Friday, September 17, 2004

Der Wald vor Lauter Baumen (The Forest for the Trees)

From director/writer Maren Ade, The Forest for the Trees is an often painful look at Melanie, played magnificently by Eva Lobau, who at the start of the film has broken up with her longtime boyfriend, moved to a new city, and is starting her first teaching job midway through the school year. She comes in with boundless optimism, but before long, the pressures of controlling (or not) the students, trying to meet new friends, and building a new life in a new place creates undue stress and leads her to make questionable decisions. Nowhere is this more apparent in her increasingly ineffectual attempts to bond with her neighbour Tina, played by Daniela Holtz.

The film was shot using a handheld digital camera, which allows for closer, more intimate shots, but also lends a bit of a documentary-like feel to the film. This in turn lends a greater air of realism to what is observed. Eva Lobau is completely convincing in the role of Melanie, and even in her silent moments, you can feel her pain as she struggles to adjust to her new life. Many in the audience felt pained as Melanie made increasingly desperate attempts to connect with those around her, while at the same time sympathizing with her situation, one that everyone has probably gone through at one time or another.

Director Maren Ade, actress Eva Lobau, and one of the producers attended the screening and did a Q&A after the film. Notes from the Q&A:

- Director Maren Ade's parents are both teachers, and their many stories contributed to the movie.

- Ade had two ideas for a movie; one about a new teacher, and one about a complicated friendship where one steps over the line in wanting to be the friend of the other. She asked a friend which film she should do, and the friend suggested doing both.

- Lobau was asked how difficult it was to shoot the film. She said that it was sometimes painful, but the had fun on set shooting. A lot of the interaction with the students was improvised, and it sometimes generated painful aggression in her, but her character couldn't show those types of feelings.

- Ade said that use of a handheld camera allowed her to react to more things. She doesn't like movies where there is a mix of handheld and stationary camera work, that it looks silly putting and handheld camera on a dolly.

- A handheld camera also allowed her to stay close in on the characters all the time, which is needed since much of the story is in the subtext and not the dialogue.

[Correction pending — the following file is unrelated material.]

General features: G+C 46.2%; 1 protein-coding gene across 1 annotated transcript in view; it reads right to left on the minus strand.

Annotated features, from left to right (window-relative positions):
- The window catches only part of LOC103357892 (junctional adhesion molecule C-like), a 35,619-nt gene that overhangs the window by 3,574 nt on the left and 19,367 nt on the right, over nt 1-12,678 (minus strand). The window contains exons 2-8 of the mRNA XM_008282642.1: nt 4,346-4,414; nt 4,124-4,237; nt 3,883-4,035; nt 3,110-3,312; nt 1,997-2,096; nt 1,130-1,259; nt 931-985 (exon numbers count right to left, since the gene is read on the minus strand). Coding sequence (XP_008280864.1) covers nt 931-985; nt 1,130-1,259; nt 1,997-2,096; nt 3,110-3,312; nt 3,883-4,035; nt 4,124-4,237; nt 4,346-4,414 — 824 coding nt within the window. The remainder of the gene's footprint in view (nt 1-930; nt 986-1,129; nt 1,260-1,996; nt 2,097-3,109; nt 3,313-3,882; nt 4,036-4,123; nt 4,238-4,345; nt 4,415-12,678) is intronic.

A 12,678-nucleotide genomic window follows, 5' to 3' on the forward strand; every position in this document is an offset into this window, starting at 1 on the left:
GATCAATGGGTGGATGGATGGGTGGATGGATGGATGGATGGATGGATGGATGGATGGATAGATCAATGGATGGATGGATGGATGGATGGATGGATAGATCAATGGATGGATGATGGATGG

- Commenting on the relative lack of music in the film, Ade said that most of the time the characters are talking too much for music to be inserted. There are a few quiet scenes, but she said there had to be the right pictures and longer parts for music to work.

- The script took about six months to write, and Ade did a lot of treatment versions before writing the dialogue. The dialogue was not difficult, but because there are a number of similar scenes, she need to see in the treatments that they worked.

- The movie has found a distributor, so it will be released commercially in Germany. Ade said it was difficult because the subject matter is not exactly uplifting, plus Lobau's character talks in a particular dialect, with an accent, that many in Germany find funny.

- According to the festival newspaper, this is Ade's first full-length feature film, and was shot while she was still attending the Munich Academy for Television and Film.

- Ade felt surprised that a festival as large as Toronto would select her film to be screened.

The following Q&A items contain spoilers:

- The ending is supposed to be a sort of miracle, where Melanie relaxes and gives up control. Ade said it was difficult to find a realistic ending, so she made something more surreal, that leaves the base of the movie.

- Ade's wish for Melanie is that she give up control, give up on something that is not working.

- Some people feel the ending implies that Melanie is committing suicide, and Ade says that is ok with her.


My experiences at the Toronto International Film Festival. Note this blog is not affiliated with the Toronto International Film Festival Group or the festival itself.
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